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Slouchy jeans or slick suit: does your dress code compromise productivity?

  26th November 2019       Lisa Orchard
 Accounting & Finance, Client, Engineering, Science & Space, Employment, Executive Search, Human Resources, IT & Software Solutions, Job Seeking Resources, Office & Commercial

Sir Richard Branson hates ties. Steve Jobs favoured black roll neck sweaters. Lord Alan Sugar wouldn’t be seen in anything but a suit. Even the most successful business people have different attitudes to dress codes but can what you wear really alter your productivity?

CEO Today magazine once discussed the decline of smart dressing, citing the entry of Millennials and Generation Z into the workplace as a turning point. It commented that those born after the mid 1990s are fiercely protective of their image and their rights, opposing strict dress codes in favour of individual expression. The magazine also quoted statistics that revealed 1 in 10 workers aged between 18-24 had considered quitting their job due to a strict dress code.

Conflicting opinions

The issue of what to wear to work is a complex matter, however. Confusingly, a study by Stormline published in 2017 highlighted how 68% of those questioned said they were ‘more likely to trust a well-dressed colleague to do a good job than someone in the same position who didn’t make an effort’. The same study also revealed 61% of people looking for a new job said they were more productive when a dress code was relaxed.

While there has been a growing ‘dress down’ movement in the workplace, links between casual attire and reduced productivity are also more than anecdotal. We’ll have to cross the pond to New York to understand the science behind workplace dress codes. The study entitled ‘Enclothed cognition: the effects of clothing on cognitive processes’ makes a fascinating read but the key finding is what we wear can increase accuracy, improve attention, build confidence and prepare us for the task in hand.

Delving even deeper, another American research paper – The Cognitive Consequences of Formal Clothing – harnessed the findings from five separate studies to conclude that wearing formal clothing did enhance abstract cognitive processing,

Closer to home, Professor Pine from the University of Hertfordshire conducted research into how the clothes we wear affects our behaviour. The Professor thinks that wearing casual clothes leads to less focus and she also recognises that clothes can influence others, in addition to affecting those actually wearing the garments. To illustrate, Professor Pine wore a superman t-shirt and this made her subjects believe they were stronger, giving them confidence and the belief they could achieve more by default.

There are strong arguments on both sides of the dress smart issue and to a degree, a company’s dress code needs to reflect its industry and its peers. There is, however, some general advice that all employers should follow, as detailed below:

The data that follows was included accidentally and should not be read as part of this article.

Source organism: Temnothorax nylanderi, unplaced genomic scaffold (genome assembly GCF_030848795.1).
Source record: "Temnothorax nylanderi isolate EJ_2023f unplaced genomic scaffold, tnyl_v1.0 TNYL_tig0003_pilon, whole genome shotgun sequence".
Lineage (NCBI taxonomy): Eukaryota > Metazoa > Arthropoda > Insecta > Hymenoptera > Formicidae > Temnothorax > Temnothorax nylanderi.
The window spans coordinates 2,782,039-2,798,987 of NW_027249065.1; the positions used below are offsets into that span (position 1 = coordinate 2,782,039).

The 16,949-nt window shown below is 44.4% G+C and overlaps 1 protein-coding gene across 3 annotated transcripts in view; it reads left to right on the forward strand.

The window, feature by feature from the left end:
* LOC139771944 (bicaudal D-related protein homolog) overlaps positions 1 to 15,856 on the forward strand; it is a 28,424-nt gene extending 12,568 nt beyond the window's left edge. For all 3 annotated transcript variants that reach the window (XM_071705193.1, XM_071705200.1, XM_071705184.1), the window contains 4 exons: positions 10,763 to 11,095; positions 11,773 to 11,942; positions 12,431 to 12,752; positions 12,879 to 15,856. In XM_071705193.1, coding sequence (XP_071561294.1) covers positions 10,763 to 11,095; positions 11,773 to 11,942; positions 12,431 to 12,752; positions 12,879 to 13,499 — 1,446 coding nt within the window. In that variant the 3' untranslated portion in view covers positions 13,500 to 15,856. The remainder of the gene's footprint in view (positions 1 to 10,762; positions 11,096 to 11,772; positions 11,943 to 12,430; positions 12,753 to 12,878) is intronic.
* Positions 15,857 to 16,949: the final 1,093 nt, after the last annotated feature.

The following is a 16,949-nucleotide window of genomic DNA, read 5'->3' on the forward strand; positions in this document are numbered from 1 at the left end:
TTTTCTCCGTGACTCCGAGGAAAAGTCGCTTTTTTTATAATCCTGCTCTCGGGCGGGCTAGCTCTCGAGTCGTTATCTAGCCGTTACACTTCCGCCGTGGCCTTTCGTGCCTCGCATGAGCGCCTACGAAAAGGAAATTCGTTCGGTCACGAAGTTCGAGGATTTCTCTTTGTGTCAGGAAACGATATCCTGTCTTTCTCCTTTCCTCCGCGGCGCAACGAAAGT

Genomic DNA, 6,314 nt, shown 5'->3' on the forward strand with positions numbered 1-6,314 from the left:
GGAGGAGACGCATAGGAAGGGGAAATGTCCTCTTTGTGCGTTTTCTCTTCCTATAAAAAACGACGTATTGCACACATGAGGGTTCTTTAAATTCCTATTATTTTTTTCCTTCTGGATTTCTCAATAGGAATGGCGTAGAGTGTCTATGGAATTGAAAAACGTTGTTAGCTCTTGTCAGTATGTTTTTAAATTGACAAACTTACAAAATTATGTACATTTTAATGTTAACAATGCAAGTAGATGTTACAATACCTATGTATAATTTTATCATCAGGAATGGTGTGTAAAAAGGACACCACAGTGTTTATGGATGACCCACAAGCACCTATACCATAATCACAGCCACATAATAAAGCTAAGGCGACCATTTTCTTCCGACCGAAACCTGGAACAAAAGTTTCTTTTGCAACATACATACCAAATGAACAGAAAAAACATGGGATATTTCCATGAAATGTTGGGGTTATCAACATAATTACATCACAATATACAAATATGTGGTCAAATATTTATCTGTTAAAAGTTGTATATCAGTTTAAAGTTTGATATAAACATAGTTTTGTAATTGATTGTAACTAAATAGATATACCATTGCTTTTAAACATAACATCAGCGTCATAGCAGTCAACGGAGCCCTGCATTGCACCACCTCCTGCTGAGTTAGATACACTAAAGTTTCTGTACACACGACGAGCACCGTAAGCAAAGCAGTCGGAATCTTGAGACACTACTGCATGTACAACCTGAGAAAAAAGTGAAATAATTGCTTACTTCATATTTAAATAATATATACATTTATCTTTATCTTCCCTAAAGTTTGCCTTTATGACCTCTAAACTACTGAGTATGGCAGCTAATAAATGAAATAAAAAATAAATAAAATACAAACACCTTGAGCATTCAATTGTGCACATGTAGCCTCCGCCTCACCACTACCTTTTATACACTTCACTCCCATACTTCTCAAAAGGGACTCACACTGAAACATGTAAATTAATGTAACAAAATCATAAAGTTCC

1. Spell out smart-casual: many companies looking for a happy medium introduce a smart-casual dress code but this is probably the hardest to interpret. Giving guidance will put employees at ease, so don’t hesitate in listing what is and is not appropriate to wear. But remember…..
  2. Don’t discriminate: the danger of being prescriptive about a dress code is straying in to discriminatory territory. You can implement a strict dress code for health and safety reasons but a more aesthetic set of clothing rules must not discriminate based on the nine protected characteristics outlined in the Equality Act 2010.
  3. Treat everyone as equals: Your dress code must apply to men and women equally, even if they have different requirements. The guidance from the Government Equalities Office states ‘a dress code that makes significantly more demands of female employees than of their male colleagues will be unlawful (direct sex discrimination)’. Dictating that women should wear high heels or a certain type of hosiery may be unlawful. In a similar vein, transgender employees should be supplied with dress options that suit their identity.
  4. Have different dress codes: it is possible to have more than one dress code, perhaps one for day-to-day office activities and another for when employees are client facing. Dress down Fridays are also popular, as is keeping business dress but losing the most formal elements, such as ties and suit jackets.

The challenge is for businesses to determine what will work best for them based on their industry, client expectations and workplace culture.

Lisa Orchard

Business Manager

Lisa has over 25 years recruitment experience in the Hampshire region and heads up our Southampton branch, based at Ocean Village. Her passion, energy and personable nature means she has built up an excellent client and candidate network who approach Lisa personally for all of their recruitment and job needs. …


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